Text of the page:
Palo Alto

Directed By: Gia Coppola

Starring: Emma Roberts, James Franco, Val Kilmer, Nat Wolff, Christian Madsen, Keegan Allen, Chris Messina, Jack Kilmer, and Colleen Camp

2013 was such a great year for coming-of-age movies.  We had the likes of Mud, The Kings of Summer, The Way, Way Back, The Spectacular Now, and even arguably Spring Breakers.  2014 doesn't seem to be an equally great year so far.  There simply don't seem to be that many worthwhile coming-of-age movies this year.  The first one up at bat this year is Gia Coppola's Palo Alto, an adaptation of James Franco's series of short stories.  From what I've seen, I can't say that I'm terribly impressed.

Fred (Nat Wolff) and Teddy (Jack Kilmer) are two troubled teenagers.  More often stoned than not, these two close friends have crazy conversations about what it would be like to be kings or pharaohs or how they would respond to stressful situations.  Beyond their outlandish conversations, the two stoner friends don't mind hitting the party scene.  They go to a party one night with their friend April (Emma Roberts) on whom Teddy has a crush.  The feelings are actually mutual between the two.  It's just that neither of them knows it.  When Teddy gets drunk, he foolishly spends some time at the party with Emily (Zoe Levin), a girl who is known for having done anything and everything with every other guy in their class.  This leaves April distraught.  Soon thereafter, a misguided April begins a relationship with her soccer coach Mr. B (James Franco).  Later that same night, Teddy gets into a DUI, and a judge gives him one more chance by putting him on probation.  Because of the probation, he begins spending less time with Fred, the very man who predicted he would be in a DUI in one of their crazy conversations.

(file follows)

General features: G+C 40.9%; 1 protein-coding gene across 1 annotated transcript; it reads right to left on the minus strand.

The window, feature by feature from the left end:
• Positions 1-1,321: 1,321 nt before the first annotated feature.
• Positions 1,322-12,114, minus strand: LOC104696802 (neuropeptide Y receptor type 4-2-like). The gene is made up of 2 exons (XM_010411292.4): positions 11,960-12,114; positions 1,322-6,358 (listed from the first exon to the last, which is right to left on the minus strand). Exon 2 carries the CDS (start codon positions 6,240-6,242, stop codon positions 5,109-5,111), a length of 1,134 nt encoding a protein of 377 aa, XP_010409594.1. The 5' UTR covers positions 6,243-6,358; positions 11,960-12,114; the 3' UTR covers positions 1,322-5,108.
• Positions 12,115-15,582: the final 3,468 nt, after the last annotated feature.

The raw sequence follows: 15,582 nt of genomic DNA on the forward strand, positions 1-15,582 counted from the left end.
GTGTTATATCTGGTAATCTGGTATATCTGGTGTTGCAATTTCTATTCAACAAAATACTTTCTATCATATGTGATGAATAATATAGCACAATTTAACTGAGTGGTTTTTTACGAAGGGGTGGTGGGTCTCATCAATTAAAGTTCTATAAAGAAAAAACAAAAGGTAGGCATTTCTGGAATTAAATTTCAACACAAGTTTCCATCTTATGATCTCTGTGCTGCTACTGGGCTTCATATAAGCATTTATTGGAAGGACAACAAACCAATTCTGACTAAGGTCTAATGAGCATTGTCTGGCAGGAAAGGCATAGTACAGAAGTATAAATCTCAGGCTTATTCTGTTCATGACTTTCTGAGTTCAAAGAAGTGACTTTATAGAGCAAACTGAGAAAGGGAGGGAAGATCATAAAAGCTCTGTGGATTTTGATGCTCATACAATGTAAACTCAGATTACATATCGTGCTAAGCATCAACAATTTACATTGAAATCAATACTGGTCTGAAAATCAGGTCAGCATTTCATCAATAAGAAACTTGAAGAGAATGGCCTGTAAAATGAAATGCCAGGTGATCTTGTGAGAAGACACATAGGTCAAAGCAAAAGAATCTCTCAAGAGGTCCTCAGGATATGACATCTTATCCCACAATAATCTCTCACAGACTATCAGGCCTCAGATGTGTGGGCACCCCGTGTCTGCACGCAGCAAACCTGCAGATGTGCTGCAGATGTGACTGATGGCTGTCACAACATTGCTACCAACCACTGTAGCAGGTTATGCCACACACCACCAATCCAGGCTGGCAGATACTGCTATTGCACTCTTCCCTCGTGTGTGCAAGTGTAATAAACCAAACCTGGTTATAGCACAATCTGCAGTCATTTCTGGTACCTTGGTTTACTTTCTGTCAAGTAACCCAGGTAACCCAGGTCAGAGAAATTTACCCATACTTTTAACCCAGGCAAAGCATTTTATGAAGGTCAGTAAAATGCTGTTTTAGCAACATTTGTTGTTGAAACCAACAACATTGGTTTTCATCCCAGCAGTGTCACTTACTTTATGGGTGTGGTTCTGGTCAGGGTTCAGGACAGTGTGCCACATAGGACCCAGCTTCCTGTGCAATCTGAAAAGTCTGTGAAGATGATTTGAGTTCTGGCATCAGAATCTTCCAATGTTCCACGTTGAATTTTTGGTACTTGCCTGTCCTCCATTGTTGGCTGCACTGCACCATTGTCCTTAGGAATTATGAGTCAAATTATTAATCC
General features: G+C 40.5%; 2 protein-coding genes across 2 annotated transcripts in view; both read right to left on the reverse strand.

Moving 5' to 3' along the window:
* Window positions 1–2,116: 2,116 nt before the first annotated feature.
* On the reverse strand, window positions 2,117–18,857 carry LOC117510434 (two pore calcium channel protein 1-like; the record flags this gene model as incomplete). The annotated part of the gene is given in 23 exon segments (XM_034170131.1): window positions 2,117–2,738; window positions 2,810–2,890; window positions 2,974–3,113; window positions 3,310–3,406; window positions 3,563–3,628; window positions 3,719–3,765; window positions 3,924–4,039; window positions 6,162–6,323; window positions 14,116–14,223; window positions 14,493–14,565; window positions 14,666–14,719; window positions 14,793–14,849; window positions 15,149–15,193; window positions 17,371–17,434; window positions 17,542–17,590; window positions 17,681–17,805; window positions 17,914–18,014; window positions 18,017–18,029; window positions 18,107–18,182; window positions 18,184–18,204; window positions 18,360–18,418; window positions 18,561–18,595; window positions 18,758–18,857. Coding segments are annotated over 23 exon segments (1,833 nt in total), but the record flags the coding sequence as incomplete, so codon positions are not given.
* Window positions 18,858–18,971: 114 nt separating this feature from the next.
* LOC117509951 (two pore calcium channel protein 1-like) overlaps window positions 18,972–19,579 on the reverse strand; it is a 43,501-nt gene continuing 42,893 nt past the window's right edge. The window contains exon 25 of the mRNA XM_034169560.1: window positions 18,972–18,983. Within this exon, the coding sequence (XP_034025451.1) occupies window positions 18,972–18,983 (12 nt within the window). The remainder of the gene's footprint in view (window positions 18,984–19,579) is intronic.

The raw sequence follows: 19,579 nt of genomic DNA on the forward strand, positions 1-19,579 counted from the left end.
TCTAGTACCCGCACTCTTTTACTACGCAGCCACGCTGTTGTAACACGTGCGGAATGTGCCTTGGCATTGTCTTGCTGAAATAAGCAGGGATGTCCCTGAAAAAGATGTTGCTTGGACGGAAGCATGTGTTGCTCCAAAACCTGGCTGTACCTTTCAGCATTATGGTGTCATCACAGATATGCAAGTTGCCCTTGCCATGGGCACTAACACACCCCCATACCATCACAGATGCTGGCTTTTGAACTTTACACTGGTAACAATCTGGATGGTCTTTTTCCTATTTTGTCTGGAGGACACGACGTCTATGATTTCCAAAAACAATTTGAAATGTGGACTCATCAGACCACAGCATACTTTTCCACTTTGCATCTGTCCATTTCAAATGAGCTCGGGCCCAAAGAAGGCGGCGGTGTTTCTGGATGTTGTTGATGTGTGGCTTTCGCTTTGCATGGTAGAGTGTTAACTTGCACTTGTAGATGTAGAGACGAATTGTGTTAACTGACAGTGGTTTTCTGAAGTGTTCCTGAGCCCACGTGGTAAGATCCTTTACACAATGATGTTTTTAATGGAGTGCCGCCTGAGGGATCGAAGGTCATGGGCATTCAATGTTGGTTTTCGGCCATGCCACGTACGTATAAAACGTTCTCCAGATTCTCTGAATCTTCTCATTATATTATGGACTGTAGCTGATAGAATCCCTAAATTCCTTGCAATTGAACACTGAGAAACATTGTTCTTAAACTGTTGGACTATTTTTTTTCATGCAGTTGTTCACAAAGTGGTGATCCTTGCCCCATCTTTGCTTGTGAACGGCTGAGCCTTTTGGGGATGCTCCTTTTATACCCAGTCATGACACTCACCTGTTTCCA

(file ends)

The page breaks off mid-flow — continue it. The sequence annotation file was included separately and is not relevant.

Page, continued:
Palo Alto leaves a lot to be desired.  Sure, there are some halfway decent tales on paper.  Sure, we have a solid cast featuring James Franco and Emma Roberts.  At the end of the day, however, we're offered a rather low key film that does nothing really to illuminate the struggles or complexities of being an adolescent.  It's just a film about drugs, alcohol, and sex.  It's a rather shallow movie with no additional layers of depth.  There's a good reason James Franco's collection of short stories isn't critically acclaimed, and I understand the reason all too well now having seen the film.

What's really wrong with Palo Alto is that Gia Coppola tries to convey the notion that these teens are rebellious.  They're supposedly defying conventions by sleeping with their soccer coach.  They're defying the rules by driving on the wrong side of the road.  They're drinking and smoking each night away.  All of this is anything but rebellious.  They're all just battling their own personal demons or conforming to social norms.  Why so many of these reasonably well-off youths have so many issues is a mystery to me, but it's not intriguing enough to merit a movie.

Palo Alto gets a 0.09% rating.  Have a few calypso mojitos with this one.